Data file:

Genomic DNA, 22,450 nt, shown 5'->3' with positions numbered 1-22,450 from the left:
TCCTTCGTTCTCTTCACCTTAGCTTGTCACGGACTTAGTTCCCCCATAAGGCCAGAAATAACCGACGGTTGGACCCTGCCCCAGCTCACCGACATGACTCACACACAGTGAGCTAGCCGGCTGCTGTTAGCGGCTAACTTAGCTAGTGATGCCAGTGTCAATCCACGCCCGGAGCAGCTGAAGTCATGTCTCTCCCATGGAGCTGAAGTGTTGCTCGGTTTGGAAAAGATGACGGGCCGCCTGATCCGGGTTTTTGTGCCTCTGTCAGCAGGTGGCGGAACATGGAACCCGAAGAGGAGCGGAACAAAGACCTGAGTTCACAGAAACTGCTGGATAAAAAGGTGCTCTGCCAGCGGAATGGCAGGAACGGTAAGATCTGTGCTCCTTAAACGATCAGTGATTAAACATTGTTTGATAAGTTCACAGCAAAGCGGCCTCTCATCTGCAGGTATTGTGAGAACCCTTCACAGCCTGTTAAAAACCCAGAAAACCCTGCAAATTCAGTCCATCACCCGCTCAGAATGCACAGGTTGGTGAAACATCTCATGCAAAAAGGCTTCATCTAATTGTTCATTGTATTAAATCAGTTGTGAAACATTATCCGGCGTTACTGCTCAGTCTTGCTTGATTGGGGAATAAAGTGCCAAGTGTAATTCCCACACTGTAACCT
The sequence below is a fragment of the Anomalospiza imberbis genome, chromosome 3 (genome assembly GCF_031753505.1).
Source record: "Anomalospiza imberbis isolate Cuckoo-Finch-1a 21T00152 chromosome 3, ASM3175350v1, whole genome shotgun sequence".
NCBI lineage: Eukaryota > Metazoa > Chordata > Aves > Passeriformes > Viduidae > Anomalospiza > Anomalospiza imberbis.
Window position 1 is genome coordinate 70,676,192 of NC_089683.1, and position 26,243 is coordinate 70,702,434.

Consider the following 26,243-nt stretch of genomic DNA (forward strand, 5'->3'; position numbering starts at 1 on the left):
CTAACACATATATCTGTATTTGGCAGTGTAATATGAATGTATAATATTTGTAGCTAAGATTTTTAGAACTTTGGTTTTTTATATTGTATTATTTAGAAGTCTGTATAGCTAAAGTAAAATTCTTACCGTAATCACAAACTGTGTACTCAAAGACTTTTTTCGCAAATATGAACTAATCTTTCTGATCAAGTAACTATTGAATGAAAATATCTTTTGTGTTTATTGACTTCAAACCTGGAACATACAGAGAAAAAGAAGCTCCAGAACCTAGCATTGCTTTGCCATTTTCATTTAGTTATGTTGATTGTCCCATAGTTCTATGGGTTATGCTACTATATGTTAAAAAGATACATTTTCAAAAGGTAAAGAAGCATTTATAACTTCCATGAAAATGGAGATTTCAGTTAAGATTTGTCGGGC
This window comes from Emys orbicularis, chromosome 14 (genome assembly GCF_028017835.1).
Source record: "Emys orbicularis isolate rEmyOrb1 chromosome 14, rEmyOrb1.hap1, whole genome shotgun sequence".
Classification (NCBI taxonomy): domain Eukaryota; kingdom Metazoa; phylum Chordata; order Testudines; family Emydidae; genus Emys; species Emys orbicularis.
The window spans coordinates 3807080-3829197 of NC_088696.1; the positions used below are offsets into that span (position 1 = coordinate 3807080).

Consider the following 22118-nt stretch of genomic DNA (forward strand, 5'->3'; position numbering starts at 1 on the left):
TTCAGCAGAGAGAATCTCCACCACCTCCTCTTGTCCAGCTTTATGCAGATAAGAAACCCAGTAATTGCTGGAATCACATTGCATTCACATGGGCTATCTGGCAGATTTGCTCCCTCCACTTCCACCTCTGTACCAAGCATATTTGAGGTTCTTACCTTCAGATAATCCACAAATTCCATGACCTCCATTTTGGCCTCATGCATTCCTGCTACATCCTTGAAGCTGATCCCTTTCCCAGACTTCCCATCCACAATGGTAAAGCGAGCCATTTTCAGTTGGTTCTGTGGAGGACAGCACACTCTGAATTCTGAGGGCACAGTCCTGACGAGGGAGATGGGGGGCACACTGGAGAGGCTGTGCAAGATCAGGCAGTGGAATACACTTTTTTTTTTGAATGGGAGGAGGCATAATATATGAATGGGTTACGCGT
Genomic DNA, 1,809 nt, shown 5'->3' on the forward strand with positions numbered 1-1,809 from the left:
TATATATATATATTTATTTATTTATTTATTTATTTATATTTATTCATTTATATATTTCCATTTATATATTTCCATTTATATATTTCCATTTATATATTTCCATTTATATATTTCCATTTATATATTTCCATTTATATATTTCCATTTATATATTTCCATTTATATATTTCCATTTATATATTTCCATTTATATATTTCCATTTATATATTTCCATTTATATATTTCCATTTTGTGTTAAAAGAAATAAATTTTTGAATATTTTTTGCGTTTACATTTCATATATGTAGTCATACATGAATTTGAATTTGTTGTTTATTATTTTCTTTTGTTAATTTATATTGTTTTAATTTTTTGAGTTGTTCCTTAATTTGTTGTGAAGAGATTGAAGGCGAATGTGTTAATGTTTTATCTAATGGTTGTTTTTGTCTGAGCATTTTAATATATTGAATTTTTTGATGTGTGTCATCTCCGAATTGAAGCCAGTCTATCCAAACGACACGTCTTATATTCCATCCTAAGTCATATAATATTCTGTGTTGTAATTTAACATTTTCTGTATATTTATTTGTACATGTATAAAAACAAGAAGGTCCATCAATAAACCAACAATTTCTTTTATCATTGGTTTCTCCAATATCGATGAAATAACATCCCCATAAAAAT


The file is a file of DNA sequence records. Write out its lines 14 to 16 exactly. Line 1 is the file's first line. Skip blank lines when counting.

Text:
TTCAGCAGAGAGAATCTCCACCACCTCCTCTTGTCCAGCTTTATGCAGATAAGAAACCCAGTAATTGCTGGAATCACATTGCATTCACATGGGCTATCTGGCAGATTTGCTCCCTCCACTTCCACCTCTGTACCAAGCATATTTGAGGTTCTTACCTTCAGATAATCCACAAATTCCATGACCTCCATTTTGGCCTCATGCATTCCTGCTACATCCTTGAAGCTGATCCCTTTCCCAGACTTCCCATCCACAATGGTAAAGCGAGCCATTTTCAGTTGGTTCTGTGGAGGACAGCACACTCTGAATTCTGAGGGCACAGTCCTGACGAGGGAGATGGGGGGCACACTGGAGAGGCTGTGCAAGATCAGGCAGTGGAATACACTTTTTTTTTTGAATGGGAGGAGGCATAATATATGAATGGGTTACGCGT
Genomic DNA, 1,809 nt, shown 5'->3' on the forward strand with positions numbered 1-1,809 from the left:
TATATATATATATTTATTTATTTATTTATTTATTTATATTTATTCATTTATATATTTCCATTTATATATTTCCATTTATATATTTCCATTTATATATTTCCATTTATATATTTCCATTTATATATTTCCATTTATATATTTCCATTTATATATTTCCATTTATATATTTCCATTTATATATTTCCATTTATATATTTCCATTTATATATTTCCATTTATATATTTCCATTTTGTGTTAAAAGAAATAAATTTTTGAATATTTTTTGCGTTTACATTTCATATATGTAGTCATACATGAATTTGAATTTGTTGTTTATTATTTTCTTTTGTTAATTTATATTGTTTTAATTTTTTGAGTTGTTCCTTAATTTGTTGTGAAGAGATTGAAGGCGAATGTGTTAATGTTTTATCTAATGGTTGTTTTTGTCTGAGCATTTTAATATATTGAATTTTTTGATGTGTGTCATCTCCGAATTGAAGCCAGTCTATCCAAACGACACGTCTTATATTCCATCCTAAGTCATATAATATTCTGTGTTGTAATTTAACATTTTCTGTATATTTATTTGTACATGTATAAAAACAAGAAGGTCCATCAATAAACCAACAATTTCTTTTATCATTGGTTTCTCCAATATCGATGAAATAACATCCCCATAAAAAT